With the components of the beam combination superimposed with respect to one another, a sample volume is defined wherein the illumination intensity ratios are either greater or less than unity depending upon the optics selected. Observation of particle events near this sample volume allows defining of particle position, relative to the sample volume, independent of viewing circumstance simply by comparing scattered intensity ratios of the orthogonally polarized components using a polarizing analyzer and a pair of detectors.
With the components of the beam combination in juxtaposition with respect to one another, measurement of transit time between the juxtapositioned components affords flow velocity measurement.
Through use of this invention, a localized region of interest can be defined within a light beam. This enables particle size measurements to be made with a laser light source without the necessity for injecting a micro-stream of particles through the center of the laser beam (the intensity is the greatest and can be considered uniform at the center of a laser beam). In essence, this is accomplished by observing particles transitting through the field-of-view of the observing optical system, and based upon localized trojectories, making a decision to accept or reject size measurements performed.
Referring now to FIG. 1, the system 5 of this invention is shown to include a polarized laser 7 as a light source. The frequency or power level of the laser is not critical and can be any frequency and/or power level known in the field of particle measurement. In addition, laser 7 can be either multi-mode or fundamental-mode (TEMoo) and, while polarization is preferred, it is not required so long as the laser beam has at least one stable polarization state (the simplest way to assure this being, for example, to plane polarize the laser with an internal Brewster's window).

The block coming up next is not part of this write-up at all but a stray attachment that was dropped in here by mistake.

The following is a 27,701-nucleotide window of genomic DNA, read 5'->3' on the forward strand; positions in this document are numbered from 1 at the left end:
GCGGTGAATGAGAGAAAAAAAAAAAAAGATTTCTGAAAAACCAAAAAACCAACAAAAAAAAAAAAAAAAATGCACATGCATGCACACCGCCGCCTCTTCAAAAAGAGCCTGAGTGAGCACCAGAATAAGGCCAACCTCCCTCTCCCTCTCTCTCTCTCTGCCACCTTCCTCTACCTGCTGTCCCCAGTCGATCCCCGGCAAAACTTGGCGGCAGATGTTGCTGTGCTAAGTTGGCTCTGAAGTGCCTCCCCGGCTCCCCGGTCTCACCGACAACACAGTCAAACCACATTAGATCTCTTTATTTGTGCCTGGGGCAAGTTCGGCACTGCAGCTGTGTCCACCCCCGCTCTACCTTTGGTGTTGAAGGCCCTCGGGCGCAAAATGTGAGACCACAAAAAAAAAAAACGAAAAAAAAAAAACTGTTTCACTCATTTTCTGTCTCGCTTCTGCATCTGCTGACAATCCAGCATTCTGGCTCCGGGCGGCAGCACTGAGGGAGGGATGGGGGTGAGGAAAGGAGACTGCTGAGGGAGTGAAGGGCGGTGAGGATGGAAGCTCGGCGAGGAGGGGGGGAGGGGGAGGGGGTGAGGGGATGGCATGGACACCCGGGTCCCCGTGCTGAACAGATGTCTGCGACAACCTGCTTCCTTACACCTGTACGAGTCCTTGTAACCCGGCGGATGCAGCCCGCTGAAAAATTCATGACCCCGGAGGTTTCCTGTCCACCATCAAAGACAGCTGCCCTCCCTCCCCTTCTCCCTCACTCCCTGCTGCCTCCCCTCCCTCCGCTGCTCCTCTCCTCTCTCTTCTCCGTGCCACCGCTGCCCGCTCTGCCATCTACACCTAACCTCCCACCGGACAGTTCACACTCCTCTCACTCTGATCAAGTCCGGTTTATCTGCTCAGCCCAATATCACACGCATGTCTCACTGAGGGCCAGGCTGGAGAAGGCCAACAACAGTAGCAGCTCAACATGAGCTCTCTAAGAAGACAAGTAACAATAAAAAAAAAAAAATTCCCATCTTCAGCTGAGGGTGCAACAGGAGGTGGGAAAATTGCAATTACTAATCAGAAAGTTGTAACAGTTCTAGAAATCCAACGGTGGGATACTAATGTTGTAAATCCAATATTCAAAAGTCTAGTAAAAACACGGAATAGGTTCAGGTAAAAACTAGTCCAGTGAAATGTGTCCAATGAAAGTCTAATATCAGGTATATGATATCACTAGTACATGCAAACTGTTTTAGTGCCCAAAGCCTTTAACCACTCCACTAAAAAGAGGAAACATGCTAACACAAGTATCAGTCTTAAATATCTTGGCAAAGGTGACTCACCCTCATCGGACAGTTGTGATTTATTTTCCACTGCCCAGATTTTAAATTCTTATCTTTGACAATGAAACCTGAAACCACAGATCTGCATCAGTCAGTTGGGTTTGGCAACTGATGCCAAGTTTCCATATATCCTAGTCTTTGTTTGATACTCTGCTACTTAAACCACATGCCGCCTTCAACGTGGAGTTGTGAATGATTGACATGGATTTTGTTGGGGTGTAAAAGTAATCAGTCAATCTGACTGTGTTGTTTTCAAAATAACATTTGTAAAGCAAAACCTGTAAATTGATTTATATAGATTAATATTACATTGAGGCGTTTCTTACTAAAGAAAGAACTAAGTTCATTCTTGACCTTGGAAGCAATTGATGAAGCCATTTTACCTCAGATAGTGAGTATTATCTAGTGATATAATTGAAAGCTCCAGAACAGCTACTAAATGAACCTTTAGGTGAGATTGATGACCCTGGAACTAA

Laser 7 has an output mirror 9 at one end through which the polarized beam is discharged from the laser toward polarizing beamsplitter cube 11. At beamsplitter cube 11, the plane of polarization of the laser is oriented at 45° to the diagonal interface of polarizing beamsplitter cube 11 which results in the light being split into two equal orthogonally polarized components "S" and "P" (the reflected beam is herein designated as "S" and the transmitted beam is designated herein as "P").
As shown by way of example in FIG. 1, the two beam components are treated independently. The "P" component beam is coupled to mirror 13 (after which the beam undergoes beam shaping as brought out hereinafter), while the "S" component beam remains collimated and is coupled to polarizing beamsplitter cube 15. In the example shown in FIG. 1, beam shaping of the "P" component consists of contracting the beam in one dimension using positive and negative cylindrical lenses 17 and 19 positioned so that the emerging beam is elliptical, although essentially recollimated. This modified beam (i.e., having one dimension modified) is then directed to mirror 21 which directs the beam to polarizing beamsplitter cube 15.